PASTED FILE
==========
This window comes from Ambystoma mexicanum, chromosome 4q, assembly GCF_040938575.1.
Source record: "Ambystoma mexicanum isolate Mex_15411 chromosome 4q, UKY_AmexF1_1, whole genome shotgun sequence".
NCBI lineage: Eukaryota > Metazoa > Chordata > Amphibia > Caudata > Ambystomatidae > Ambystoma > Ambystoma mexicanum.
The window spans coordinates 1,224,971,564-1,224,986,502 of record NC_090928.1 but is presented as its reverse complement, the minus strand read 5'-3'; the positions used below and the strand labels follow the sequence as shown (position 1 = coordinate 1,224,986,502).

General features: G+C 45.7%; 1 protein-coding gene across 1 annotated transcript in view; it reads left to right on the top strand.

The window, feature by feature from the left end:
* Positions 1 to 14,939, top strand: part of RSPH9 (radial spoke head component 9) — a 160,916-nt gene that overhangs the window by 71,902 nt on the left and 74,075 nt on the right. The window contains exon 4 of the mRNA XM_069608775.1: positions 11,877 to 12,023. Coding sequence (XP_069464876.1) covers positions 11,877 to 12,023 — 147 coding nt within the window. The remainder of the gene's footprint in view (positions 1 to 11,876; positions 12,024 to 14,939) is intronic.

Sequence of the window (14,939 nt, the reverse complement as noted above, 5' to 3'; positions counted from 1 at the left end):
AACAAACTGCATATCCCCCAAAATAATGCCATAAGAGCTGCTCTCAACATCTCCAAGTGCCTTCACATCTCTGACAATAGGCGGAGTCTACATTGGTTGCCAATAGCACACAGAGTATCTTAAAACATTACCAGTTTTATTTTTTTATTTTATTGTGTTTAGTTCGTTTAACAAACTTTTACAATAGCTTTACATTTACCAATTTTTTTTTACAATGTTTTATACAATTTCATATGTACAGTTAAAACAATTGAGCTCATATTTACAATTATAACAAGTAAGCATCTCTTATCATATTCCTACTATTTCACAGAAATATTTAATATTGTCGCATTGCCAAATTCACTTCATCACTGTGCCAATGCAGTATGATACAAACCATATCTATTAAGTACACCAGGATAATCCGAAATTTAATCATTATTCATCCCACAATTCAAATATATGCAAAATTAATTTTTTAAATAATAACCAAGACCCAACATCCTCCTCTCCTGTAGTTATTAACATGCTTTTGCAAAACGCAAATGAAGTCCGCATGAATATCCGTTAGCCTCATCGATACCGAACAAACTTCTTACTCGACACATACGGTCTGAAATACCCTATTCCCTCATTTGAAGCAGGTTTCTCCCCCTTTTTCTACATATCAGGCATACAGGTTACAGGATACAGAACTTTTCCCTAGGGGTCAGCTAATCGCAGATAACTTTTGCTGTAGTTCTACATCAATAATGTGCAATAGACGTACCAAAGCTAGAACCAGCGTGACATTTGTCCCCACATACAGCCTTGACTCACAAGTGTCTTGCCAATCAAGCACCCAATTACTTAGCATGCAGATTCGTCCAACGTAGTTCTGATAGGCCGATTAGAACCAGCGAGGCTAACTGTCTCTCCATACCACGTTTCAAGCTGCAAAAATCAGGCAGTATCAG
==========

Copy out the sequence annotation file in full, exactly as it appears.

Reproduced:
This window comes from Ambystoma mexicanum, chromosome 4q, assembly GCF_040938575.1.
Source record: "Ambystoma mexicanum isolate Mex_15411 chromosome 4q, UKY_AmexF1_1, whole genome shotgun sequence".
NCBI lineage: Eukaryota > Metazoa > Chordata > Amphibia > Caudata > Ambystomatidae > Ambystoma > Ambystoma mexicanum.
The window spans coordinates 1,224,971,564-1,224,986,502 of record NC_090928.1 but is presented as its reverse complement, the minus strand read 5'-3'; the positions used below and the strand labels follow the sequence as shown (position 1 = coordinate 1,224,986,502).

General features: G+C 45.7%; 1 protein-coding gene across 1 annotated transcript in view; it reads left to right on the top strand.

The window, feature by feature from the left end:
* Positions 1 to 14,939, top strand: part of RSPH9 (radial spoke head component 9) — a 160,916-nt gene that overhangs the window by 71,902 nt on the left and 74,075 nt on the right. The window contains exon 4 of the mRNA XM_069608775.1: positions 11,877 to 12,023. Coding sequence (XP_069464876.1) covers positions 11,877 to 12,023 — 147 coding nt within the window. The remainder of the gene's footprint in view (positions 1 to 11,876; positions 12,024 to 14,939) is intronic.

Sequence of the window (14,939 nt, the reverse complement as noted above, 5' to 3'; positions counted from 1 at the left end):
AACAAACTGCATATCCCCCAAAATAATGCCATAAGAGCTGCTCTCAACATCTCCAAGTGCCTTCACATCTCTGACAATAGGCGGAGTCTACATTGGTTGCCAATAGCACACAGAGTATCTTAAAACATTACCAGTTTTATTTTTTTATTTTATTGTGTTTAGTTCGTTTAACAAACTTTTACAATAGCTTTACATTTACCAATTTTTTTTTACAATGTTTTATACAATTTCATATGTACAGTTAAAACAATTGAGCTCATATTTACAATTATAACAAGTAAGCATCTCTTATCATATTCCTACTATTTCACAGAAATATTTAATATTGTCGCATTGCCAAATTCACTTCATCACTGTGCCAATGCAGTATGATACAAACCATATCTATTAAGTACACCAGGATAATCCGAAATTTAATCATTATTCATCCCACAATTCAAATATATGCAAAATTAATTTTTTAAATAATAACCAAGACCCAACATCCTCCTCTCCTGTAGTTATTAACATGCTTTTGCAAAACGCAAATGAAGTCCGCATGAATATCCGTTAGCCTCATCGATACCGAACAAACTTCTTACTCGACACATACGGTCTGAAATACCCTATTCCCTCATTTGAAGCAGGTTTCTCCCCCTTTTTCTACATATCAGGCATACAGGTTACAGGATACAGAACTTTTCCCTAGGGGTCAGCTAATCGCAGATAACTTTTGCTGTAGTTCTACATCAATAATGTGCAATAGACGTACCAAAGCTAGAACCAGCGTGACATTTGTCCCCACATACAGCCTTGACTCACAAGTGTCTTGCCAATCAAGCACCCAATTACTTAGCATGCAGATTCGTCCAACGTAGTTCTGATAGGCCGATTAGAACCAGCGAGGCTAACTGTCTCTCCATACCACGTTTCAAGCTGCAAAAATCAGGCAGTATCAG